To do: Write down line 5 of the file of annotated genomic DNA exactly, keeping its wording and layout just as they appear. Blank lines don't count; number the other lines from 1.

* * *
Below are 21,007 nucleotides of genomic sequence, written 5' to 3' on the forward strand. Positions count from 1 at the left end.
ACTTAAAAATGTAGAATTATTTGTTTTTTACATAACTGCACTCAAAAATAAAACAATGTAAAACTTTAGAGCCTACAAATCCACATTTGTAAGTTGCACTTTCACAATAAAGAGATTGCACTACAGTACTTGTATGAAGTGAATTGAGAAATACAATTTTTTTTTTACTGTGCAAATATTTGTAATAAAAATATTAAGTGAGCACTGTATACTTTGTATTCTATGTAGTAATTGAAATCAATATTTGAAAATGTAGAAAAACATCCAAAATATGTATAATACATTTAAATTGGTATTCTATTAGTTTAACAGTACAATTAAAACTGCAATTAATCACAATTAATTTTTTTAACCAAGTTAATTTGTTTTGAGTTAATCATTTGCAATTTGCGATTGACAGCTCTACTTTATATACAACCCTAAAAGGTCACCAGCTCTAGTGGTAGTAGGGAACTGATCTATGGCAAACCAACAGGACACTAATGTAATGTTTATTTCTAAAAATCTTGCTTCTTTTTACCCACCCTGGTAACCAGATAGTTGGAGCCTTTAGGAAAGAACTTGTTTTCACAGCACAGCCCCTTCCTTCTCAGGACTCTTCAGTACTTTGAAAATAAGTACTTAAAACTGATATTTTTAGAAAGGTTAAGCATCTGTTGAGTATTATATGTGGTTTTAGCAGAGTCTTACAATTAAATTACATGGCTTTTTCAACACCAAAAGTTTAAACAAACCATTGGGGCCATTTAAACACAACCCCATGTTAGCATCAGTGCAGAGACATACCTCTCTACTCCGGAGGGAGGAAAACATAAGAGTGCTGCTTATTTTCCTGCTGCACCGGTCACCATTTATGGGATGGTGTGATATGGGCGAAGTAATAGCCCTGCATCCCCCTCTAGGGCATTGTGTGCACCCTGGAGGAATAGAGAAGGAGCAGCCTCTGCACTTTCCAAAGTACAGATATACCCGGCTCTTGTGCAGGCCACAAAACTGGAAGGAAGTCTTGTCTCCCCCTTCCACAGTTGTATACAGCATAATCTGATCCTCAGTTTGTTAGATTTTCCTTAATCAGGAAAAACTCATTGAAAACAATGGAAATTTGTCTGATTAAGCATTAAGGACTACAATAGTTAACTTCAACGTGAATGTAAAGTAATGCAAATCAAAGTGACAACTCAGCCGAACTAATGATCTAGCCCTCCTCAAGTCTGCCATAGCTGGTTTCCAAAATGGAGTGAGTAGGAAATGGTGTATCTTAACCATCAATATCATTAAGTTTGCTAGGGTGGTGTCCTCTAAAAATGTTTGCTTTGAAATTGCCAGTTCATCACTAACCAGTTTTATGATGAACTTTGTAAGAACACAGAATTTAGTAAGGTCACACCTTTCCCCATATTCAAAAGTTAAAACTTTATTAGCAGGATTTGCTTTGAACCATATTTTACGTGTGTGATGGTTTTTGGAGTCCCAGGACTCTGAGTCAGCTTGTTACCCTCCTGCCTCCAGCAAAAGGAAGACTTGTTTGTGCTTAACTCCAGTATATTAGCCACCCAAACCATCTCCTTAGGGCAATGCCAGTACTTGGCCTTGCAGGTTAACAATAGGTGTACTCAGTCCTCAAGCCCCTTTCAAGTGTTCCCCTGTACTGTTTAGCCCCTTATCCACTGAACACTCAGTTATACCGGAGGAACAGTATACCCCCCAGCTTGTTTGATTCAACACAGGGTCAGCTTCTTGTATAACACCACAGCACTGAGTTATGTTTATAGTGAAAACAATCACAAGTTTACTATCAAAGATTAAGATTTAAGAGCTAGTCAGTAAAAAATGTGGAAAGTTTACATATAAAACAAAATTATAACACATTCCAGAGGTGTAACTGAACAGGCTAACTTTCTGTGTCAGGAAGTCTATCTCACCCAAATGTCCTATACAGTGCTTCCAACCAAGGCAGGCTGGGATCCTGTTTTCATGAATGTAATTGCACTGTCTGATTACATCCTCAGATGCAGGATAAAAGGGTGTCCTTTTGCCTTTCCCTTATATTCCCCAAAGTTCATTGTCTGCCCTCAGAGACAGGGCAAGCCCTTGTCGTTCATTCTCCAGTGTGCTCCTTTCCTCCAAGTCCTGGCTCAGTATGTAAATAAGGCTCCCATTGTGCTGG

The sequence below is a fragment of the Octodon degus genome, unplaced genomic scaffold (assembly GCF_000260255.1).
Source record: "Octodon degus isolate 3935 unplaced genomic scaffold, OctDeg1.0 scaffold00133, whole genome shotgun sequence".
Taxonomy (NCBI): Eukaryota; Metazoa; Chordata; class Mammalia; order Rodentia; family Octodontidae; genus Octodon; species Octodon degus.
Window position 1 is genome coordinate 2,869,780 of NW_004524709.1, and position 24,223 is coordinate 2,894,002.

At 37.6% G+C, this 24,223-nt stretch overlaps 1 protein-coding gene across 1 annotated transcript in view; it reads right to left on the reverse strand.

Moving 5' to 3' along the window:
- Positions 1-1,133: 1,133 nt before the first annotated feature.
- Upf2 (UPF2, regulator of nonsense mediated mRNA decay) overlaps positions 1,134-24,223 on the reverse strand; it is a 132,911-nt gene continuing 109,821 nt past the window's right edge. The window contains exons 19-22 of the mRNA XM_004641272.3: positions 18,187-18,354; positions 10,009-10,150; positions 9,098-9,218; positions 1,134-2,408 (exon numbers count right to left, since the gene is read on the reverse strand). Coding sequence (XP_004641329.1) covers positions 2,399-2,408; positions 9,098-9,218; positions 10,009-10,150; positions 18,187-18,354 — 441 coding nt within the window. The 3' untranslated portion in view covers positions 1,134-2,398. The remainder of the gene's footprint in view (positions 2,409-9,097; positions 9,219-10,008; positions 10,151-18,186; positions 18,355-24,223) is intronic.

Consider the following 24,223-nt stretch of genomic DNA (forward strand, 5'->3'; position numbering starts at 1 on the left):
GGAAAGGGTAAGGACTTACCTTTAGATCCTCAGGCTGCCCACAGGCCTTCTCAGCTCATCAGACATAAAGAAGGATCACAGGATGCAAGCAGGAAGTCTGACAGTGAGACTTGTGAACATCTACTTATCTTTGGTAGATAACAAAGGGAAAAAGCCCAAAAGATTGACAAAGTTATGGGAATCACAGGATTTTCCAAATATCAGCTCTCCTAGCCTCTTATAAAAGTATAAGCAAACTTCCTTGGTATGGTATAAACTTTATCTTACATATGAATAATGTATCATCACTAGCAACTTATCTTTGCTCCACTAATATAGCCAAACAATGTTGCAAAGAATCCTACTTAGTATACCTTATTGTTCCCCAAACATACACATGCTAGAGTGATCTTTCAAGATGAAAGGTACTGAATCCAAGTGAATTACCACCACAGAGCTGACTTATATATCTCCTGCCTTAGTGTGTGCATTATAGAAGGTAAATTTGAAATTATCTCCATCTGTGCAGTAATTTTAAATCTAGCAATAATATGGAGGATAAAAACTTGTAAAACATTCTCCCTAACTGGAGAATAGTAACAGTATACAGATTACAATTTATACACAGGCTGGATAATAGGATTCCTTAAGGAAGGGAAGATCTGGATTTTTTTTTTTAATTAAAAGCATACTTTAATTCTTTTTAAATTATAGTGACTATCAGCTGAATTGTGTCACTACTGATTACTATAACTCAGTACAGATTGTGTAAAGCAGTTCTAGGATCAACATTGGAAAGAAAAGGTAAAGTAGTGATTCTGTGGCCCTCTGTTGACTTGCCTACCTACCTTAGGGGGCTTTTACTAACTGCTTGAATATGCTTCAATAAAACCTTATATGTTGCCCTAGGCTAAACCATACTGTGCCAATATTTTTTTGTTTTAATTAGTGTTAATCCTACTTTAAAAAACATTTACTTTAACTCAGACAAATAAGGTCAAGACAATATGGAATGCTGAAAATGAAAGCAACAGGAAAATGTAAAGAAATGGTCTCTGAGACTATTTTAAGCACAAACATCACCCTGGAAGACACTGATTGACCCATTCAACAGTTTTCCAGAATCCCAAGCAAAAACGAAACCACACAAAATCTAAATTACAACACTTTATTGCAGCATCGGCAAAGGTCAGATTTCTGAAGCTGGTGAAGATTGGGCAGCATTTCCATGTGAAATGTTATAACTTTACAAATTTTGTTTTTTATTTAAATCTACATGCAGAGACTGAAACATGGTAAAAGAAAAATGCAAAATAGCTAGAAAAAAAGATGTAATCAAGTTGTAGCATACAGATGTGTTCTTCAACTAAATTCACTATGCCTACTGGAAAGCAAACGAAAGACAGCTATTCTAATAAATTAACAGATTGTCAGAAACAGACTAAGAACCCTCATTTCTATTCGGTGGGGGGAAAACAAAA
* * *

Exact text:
Taxonomy (NCBI): Eukaryota; Metazoa; Chordata; class Mammalia; order Rodentia; family Octodontidae; genus Octodon; species Octodon degus.